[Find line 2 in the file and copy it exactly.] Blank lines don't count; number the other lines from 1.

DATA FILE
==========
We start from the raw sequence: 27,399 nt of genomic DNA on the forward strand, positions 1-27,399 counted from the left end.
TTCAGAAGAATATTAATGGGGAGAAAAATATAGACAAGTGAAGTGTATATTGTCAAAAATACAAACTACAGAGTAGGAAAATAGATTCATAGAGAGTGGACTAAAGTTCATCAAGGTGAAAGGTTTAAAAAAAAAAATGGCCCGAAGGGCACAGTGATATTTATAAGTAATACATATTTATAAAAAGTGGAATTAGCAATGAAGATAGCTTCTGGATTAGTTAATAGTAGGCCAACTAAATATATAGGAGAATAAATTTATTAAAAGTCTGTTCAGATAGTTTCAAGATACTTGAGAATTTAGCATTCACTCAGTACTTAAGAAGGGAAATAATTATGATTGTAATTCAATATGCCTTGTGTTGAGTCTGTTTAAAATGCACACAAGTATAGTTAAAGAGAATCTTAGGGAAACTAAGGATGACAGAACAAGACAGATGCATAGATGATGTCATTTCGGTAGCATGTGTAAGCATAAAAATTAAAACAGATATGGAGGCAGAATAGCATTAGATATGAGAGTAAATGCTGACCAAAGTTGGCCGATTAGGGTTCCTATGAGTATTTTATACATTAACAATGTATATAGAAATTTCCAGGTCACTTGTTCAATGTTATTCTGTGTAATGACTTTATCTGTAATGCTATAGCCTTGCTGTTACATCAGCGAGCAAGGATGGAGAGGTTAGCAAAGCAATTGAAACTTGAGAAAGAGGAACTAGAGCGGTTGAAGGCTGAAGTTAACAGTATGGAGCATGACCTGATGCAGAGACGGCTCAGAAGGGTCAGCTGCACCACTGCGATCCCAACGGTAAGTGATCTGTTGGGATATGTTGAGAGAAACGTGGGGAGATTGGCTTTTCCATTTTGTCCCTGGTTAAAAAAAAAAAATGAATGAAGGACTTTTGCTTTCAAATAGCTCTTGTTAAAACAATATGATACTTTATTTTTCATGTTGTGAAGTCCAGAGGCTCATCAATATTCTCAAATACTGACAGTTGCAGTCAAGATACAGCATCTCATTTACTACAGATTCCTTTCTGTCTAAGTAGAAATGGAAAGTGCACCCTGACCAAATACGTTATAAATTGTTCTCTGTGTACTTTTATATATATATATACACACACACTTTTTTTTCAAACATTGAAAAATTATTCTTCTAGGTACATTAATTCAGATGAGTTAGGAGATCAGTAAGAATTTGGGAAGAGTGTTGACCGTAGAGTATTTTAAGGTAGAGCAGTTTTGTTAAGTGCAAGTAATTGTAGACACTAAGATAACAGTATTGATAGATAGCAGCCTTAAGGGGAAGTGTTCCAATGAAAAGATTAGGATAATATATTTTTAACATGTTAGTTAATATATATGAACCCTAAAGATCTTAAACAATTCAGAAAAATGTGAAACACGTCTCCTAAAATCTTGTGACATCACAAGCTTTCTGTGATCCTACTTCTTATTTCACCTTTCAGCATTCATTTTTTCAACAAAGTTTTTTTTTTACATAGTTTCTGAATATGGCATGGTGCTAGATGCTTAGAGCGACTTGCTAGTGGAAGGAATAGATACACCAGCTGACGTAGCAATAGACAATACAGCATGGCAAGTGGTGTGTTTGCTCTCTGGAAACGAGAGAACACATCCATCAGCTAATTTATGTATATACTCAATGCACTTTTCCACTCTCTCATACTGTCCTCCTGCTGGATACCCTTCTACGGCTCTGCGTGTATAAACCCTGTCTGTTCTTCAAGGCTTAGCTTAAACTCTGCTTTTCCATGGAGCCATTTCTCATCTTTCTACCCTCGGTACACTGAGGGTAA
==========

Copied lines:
TTCAGAAGAATATTAATGGGGAGAAAAATATAGACAAGTGAAGTGTATATTGTCAAAAATACAAACTACAGAGTAGGAAAATAGATTCATAGAGAGTGGACTAAAGTTCATCAAGGTGAAAGGTTTAAAAAAAAAAATGGCCCGAAGGGCACAGTGATATTTATAAGTAATACATATTTATAAAAAGTGGAATTAGCAATGAAGATAGCTTCTGGATTAGTTAATAGTAGGCCAACTAAATATATAGGAGAATAAATTTATTAAAAGTCTGTTCAGATAGTTTCAAGATACTTGAGAATTTAGCATTCACTCAGTACTTAAGAAGGGAAATAATTATGATTGTAATTCAATATGCCTTGTGTTGAGTCTGTTTAAAATGCACACAAGTATAGTTAAAGAGAATCTTAGGGAAACTAAGGATGACAGAACAAGACAGATGCATAGATGATGTCATTTCGGTAGCATGTGTAAGCATAAAAATTAAAACAGATATGGAGGCAGAATAGCATTAGATATGAGAGTAAATGCTGACCAAAGTTGGCCGATTAGGGTTCCTATGAGTATTTTATACATTAACAATGTATATAGAAATTTCCAGGTCACTTGTTCAATGTTATTCTGTGTAATGACTTTATCTGTAATGCTATAGCCTTGCTGTTACATCAGCGAGCAAGGATGGAGAGGTTAGCAAAGCAATTGAAACTTGAGAAAGAGGAACTAGAGCGGTTGAAGGCTGAAGTTAACAGTATGGAGCATGACCTGATGCAGAGACGGCTCAGAAGGGTCAGCTGCACCACTGCGATCCCAACGGTAAGTGATCTGTTGGGATATGTTGAGAGAAACGTGGGGAGATTGGCTTTTCCATTTTGTCCCTGGTTAAAAAAAAAAAATGAATGAAGGACTTTTGCTTTCAAATAGCTCTTGTTAAAACAATATGATACTTTATTTTTCATGTTGTGAAGTCCAGAGGCTCATCAATATTCTCAAATACTGACAGTTGCAGTCAAGATACAGCATCTCATTTACTACAGATTCCTTTCTGTCTAAGTAGAAATGGAAAGTGCACCCTGACCAAATACGTTATAAATTGTTCTCTGTGTACTTTTATATATATATATACACACACACTTTTTTTTCAAACATTGAAAAATTATTCTTCTAGGTACATTAATTCAGATGAGTTAGGAGATCAGTAAGAATTTGGGAAGAGTGTTGACCGTAGAGTATTTTAAGGTAGAGCAGTTTTGTTAAGTGCAAGTAATTGTAGACACTAAGATAACAGTATTGATAGATAGCAGCCTTAAGGGGAAGTGTTCCAATGAAAAGATTAGGATAATATATTTTTAACATGTTAGTTAATATATATGAACCCTAAAGATCTTAAACAATTCAGAAAAATGTGAAACACGTCTCCTAAAATCTTGTGACATCACAAGCTTTCTGTGATCCTACTTCTTATTTCACCTTTCAGCATTCATTTTTTCAACAAAGTTTTTTTTTTACATAGTTTCTGAATATGGCATGGTGCTAGATGCTTAGAGCGACTTGCTAGTGGAAGGAATAGATACACCAGCTGACGTAGCAATAGACAATACAGCATGGCAAGTGGTGTGTTTGCTCTCTGGAAACGAGAGAACACATCCATCAGCTAATTTATGTATATACTCAATGCACTTTTCCACTCTCTCATACTGTCCTCCTGCTGGATACCCTTCTACGGCTCTGCGTGTATAAACCCTGTCTGTTCTTCAAGGCTTAGCTTAAACTCTGCTTTTCCATGGAGCCATTTCTCATCTTTCTACCCTCGGTACACTGAGGGTAA